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Behav Genet. 2009 Mar;39(2):202-12. doi: 10.1007/s10519-008-9248-6. Epub 2008 Dec 19.

Cross-fostering effects on weight, exploratory activity, acoustic startle reflex and corticosterone stress response in Norway gray rats selected for elimination and for enhancement of aggressiveness towards human.

Author information

1
Institute of Cytology and Genetics, Siberian Branch of the Russian Academy of Sciences, Novosibirsk, Russia. iplysn@bionet.nsc.ru

Abstract

Two rat lines, one tame, the other aggressive, differing by many behavioral features and stress reactivity were developed by long-term selection of wild gray rats for elimination and enhancement of aggressiveness towards humans. The aim of this work was to study the role of the maternal environment in the expression of these differences between the two rat lines using the cross-fostering paradigm. Fostering of tame rats of both sexes by aggressive mothers and aggressive females by tame mothers was without effect on behavior score towards humans, but the cross-fostered aggressive males had a small, yet significant, increase in aggressiveness score. Cross-fostering revealed that exploratory behavior in the hole-board test and the acoustic startle amplitude were weakly affected by maternal interactions, although there was an effect on body weight and on the stress corticosterone response. Body weight was decreased in tame males fostered by aggressive mothers only and it was increased in cross-fostered aggressive rats of both sexes. Fostering of tame males and females by an aggressive mother enhanced almost twofold the corticosterone response immediately after stress, while fostering of aggressive ratlings of both sexes by a tame mother was without effect. The current results demonstrated that the maternal postnatal environment had no substantial effect on the behavioral responses of both tame and aggressive rats, but it possibly contributed to the development of the corticosterone response to restraint stress in the tame, and not the aggressive rats, i.e. these effects of cross-fostering were dependent on ratling genotype.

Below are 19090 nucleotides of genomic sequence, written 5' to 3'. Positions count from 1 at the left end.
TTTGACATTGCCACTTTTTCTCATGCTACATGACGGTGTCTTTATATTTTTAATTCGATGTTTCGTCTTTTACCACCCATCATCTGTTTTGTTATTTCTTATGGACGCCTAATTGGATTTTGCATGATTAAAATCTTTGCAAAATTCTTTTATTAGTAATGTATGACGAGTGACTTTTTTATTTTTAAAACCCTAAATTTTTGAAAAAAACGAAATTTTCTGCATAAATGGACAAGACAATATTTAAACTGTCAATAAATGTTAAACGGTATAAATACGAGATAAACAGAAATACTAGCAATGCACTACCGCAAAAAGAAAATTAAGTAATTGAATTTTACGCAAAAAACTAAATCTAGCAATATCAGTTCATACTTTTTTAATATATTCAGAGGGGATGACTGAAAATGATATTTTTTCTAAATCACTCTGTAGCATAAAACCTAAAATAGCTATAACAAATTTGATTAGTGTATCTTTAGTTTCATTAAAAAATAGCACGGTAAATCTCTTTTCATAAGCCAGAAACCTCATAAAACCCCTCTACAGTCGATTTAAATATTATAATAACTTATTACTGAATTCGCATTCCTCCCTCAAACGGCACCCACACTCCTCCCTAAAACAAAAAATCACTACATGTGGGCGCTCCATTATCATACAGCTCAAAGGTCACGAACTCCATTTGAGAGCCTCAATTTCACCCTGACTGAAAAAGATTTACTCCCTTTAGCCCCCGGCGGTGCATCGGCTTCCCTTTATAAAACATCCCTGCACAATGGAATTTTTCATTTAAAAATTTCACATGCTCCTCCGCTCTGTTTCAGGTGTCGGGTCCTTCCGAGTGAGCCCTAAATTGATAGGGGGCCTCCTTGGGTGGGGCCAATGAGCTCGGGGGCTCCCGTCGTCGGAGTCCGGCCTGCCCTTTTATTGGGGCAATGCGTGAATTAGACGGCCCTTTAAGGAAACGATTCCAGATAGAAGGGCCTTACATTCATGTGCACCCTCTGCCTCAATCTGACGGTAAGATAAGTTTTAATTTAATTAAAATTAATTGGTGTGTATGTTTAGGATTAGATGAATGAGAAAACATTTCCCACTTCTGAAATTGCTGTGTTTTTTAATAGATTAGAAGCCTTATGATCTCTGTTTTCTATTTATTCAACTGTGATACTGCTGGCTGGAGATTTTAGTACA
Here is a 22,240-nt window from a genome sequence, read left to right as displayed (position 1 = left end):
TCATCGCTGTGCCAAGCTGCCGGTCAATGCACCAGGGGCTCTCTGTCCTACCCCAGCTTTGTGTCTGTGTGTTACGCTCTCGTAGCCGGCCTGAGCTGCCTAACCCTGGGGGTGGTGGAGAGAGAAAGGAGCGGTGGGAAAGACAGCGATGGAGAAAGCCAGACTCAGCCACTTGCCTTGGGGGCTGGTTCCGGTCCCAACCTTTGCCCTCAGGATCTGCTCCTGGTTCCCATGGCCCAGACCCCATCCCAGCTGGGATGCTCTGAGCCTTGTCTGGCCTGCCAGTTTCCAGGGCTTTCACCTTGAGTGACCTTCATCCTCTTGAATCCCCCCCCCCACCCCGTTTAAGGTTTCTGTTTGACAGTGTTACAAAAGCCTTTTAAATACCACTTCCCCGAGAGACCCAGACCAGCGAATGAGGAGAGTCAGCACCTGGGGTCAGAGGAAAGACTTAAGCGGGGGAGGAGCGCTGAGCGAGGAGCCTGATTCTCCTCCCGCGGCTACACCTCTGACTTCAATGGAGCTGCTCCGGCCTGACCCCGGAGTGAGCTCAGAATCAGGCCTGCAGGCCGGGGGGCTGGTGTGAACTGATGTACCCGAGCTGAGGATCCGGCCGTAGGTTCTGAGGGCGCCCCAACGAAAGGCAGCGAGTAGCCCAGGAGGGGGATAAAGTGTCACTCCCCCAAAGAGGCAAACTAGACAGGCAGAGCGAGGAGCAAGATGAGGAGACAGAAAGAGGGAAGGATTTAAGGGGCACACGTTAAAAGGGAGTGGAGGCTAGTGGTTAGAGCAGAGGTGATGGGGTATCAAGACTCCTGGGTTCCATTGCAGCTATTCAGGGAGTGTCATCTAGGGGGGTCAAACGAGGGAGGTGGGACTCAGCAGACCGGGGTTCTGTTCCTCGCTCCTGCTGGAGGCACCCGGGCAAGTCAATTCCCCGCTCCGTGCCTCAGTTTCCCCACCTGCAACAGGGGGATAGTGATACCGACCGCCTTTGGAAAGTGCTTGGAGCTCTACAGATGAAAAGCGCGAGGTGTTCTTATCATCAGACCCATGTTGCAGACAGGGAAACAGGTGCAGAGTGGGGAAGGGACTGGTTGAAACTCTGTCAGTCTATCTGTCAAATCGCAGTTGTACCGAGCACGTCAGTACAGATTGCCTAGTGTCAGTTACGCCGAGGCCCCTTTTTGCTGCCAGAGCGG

PMID:
19096923
DOI:
10.1007/s10519-008-9248-6
[Indexed for MEDLINE]

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